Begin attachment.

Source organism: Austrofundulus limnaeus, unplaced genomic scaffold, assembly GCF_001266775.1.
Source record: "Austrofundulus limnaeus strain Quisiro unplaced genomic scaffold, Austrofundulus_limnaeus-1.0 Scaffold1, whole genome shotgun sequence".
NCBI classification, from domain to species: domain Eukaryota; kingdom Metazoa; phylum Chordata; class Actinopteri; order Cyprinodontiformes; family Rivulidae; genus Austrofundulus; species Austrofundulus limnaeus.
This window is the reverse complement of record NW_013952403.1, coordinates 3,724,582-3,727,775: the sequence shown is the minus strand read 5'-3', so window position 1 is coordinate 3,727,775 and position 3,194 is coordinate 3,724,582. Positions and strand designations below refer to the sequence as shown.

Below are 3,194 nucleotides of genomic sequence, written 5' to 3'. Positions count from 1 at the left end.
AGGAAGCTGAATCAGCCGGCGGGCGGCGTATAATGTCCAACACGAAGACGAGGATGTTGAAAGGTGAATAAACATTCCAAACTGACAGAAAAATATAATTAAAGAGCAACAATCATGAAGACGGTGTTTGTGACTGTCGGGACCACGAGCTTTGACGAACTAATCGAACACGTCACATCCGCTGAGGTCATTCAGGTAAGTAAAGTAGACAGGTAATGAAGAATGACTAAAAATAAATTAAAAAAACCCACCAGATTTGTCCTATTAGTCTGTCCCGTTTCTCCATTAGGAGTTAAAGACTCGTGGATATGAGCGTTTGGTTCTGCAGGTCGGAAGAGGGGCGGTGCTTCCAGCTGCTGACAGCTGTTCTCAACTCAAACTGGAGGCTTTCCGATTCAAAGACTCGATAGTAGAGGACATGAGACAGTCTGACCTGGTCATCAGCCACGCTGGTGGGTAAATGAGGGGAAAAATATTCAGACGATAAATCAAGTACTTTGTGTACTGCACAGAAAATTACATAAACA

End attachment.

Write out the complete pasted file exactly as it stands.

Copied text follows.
Source organism: Austrofundulus limnaeus, unplaced genomic scaffold, assembly GCF_001266775.1.
Source record: "Austrofundulus limnaeus strain Quisiro unplaced genomic scaffold, Austrofundulus_limnaeus-1.0 Scaffold1, whole genome shotgun sequence".
NCBI classification, from domain to species: domain Eukaryota; kingdom Metazoa; phylum Chordata; class Actinopteri; order Cyprinodontiformes; family Rivulidae; genus Austrofundulus; species Austrofundulus limnaeus.
This window is the reverse complement of record NW_013952403.1, coordinates 3,724,582-3,727,775: the sequence shown is the minus strand read 5'-3', so window position 1 is coordinate 3,727,775 and position 3,194 is coordinate 3,724,582. Positions and strand designations below refer to the sequence as shown.

Below are 3,194 nucleotides of genomic sequence, written 5' to 3'. Positions count from 1 at the left end.
AGGAAGCTGAATCAGCCGGCGGGCGGCGTATAATGTCCAACACGAAGACGAGGATGTTGAAAGGTGAATAAACATTCCAAACTGACAGAAAAATATAATTAAAGAGCAACAATCATGAAGACGGTGTTTGTGACTGTCGGGACCACGAGCTTTGACGAACTAATCGAACACGTCACATCCGCTGAGGTCATTCAGGTAAGTAAAGTAGACAGGTAATGAAGAATGACTAAAAATAAATTAAAAAAACCCACCAGATTTGTCCTATTAGTCTGTCCCGTTTCTCCATTAGGAGTTAAAGACTCGTGGATATGAGCGTTTGGTTCTGCAGGTCGGAAGAGGGGCGGTGCTTCCAGCTGCTGACAGCTGTTCTCAACTCAAACTGGAGGCTTTCCGATTCAAAGACTCGATAGTAGAGGACATGAGACAGTCTGACCTGGTCATCAGCCACGCTGGTGGGTAAATGAGGGGAAAAATATTCAGACGATAAATCAAGTACTTTGTGTACTGCACAGAAAATTACATAAACA